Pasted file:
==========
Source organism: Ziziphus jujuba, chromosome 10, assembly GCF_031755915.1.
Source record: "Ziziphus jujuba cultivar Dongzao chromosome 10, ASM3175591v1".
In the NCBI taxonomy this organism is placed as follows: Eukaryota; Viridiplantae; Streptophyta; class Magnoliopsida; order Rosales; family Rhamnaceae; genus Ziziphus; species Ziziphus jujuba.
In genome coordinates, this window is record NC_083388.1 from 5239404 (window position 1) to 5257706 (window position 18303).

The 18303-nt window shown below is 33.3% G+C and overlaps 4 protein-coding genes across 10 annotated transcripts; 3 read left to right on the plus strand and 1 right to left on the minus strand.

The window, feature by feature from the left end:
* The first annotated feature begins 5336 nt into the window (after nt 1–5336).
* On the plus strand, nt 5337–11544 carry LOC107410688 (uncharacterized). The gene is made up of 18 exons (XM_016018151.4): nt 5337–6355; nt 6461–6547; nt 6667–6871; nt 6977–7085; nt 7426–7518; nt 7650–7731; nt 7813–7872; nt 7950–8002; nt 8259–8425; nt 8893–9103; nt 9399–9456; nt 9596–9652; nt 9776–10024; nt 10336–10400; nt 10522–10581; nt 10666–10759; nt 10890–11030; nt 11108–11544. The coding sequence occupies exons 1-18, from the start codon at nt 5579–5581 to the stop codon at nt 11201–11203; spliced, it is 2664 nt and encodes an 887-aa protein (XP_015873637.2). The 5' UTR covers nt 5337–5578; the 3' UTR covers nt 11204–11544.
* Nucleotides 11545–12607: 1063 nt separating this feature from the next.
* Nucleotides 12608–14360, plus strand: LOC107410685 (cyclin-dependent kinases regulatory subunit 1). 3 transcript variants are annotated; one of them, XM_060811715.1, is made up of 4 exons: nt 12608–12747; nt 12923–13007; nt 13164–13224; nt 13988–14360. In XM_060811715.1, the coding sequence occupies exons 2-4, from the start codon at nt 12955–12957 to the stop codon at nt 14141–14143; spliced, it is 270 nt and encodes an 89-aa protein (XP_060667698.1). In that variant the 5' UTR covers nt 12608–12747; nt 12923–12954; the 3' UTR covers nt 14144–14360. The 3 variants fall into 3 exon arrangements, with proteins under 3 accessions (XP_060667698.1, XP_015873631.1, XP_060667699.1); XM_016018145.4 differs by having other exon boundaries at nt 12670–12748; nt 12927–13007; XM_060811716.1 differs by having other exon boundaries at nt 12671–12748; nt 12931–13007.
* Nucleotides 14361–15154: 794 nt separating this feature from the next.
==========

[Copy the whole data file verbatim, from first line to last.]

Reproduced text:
Source organism: Ziziphus jujuba, chromosome 10, assembly GCF_031755915.1.
Source record: "Ziziphus jujuba cultivar Dongzao chromosome 10, ASM3175591v1".
In the NCBI taxonomy this organism is placed as follows: Eukaryota; Viridiplantae; Streptophyta; class Magnoliopsida; order Rosales; family Rhamnaceae; genus Ziziphus; species Ziziphus jujuba.
In genome coordinates, this window is record NC_083388.1 from 5239404 (window position 1) to 5257706 (window position 18303).

The 18303-nt window shown below is 33.3% G+C and overlaps 4 protein-coding genes across 10 annotated transcripts; 3 read left to right on the plus strand and 1 right to left on the minus strand.

The window, feature by feature from the left end:
* The first annotated feature begins 5336 nt into the window (after nt 1–5336).
* On the plus strand, nt 5337–11544 carry LOC107410688 (uncharacterized). The gene is made up of 18 exons (XM_016018151.4): nt 5337–6355; nt 6461–6547; nt 6667–6871; nt 6977–7085; nt 7426–7518; nt 7650–7731; nt 7813–7872; nt 7950–8002; nt 8259–8425; nt 8893–9103; nt 9399–9456; nt 9596–9652; nt 9776–10024; nt 10336–10400; nt 10522–10581; nt 10666–10759; nt 10890–11030; nt 11108–11544. The coding sequence occupies exons 1-18, from the start codon at nt 5579–5581 to the stop codon at nt 11201–11203; spliced, it is 2664 nt and encodes an 887-aa protein (XP_015873637.2). The 5' UTR covers nt 5337–5578; the 3' UTR covers nt 11204–11544.
* Nucleotides 11545–12607: 1063 nt separating this feature from the next.
* Nucleotides 12608–14360, plus strand: LOC107410685 (cyclin-dependent kinases regulatory subunit 1). 3 transcript variants are annotated; one of them, XM_060811715.1, is made up of 4 exons: nt 12608–12747; nt 12923–13007; nt 13164–13224; nt 13988–14360. In XM_060811715.1, the coding sequence occupies exons 2-4, from the start codon at nt 12955–12957 to the stop codon at nt 14141–14143; spliced, it is 270 nt and encodes an 89-aa protein (XP_060667698.1). In that variant the 5' UTR covers nt 12608–12747; nt 12923–12954; the 3' UTR covers nt 14144–14360. The 3 variants fall into 3 exon arrangements, with proteins under 3 accessions (XP_060667698.1, XP_015873631.1, XP_060667699.1); XM_016018145.4 differs by having other exon boundaries at nt 12670–12748; nt 12927–13007; XM_060811716.1 differs by having other exon boundaries at nt 12671–12748; nt 12931–13007.
* Nucleotides 14361–15154: 794 nt separating this feature from the next.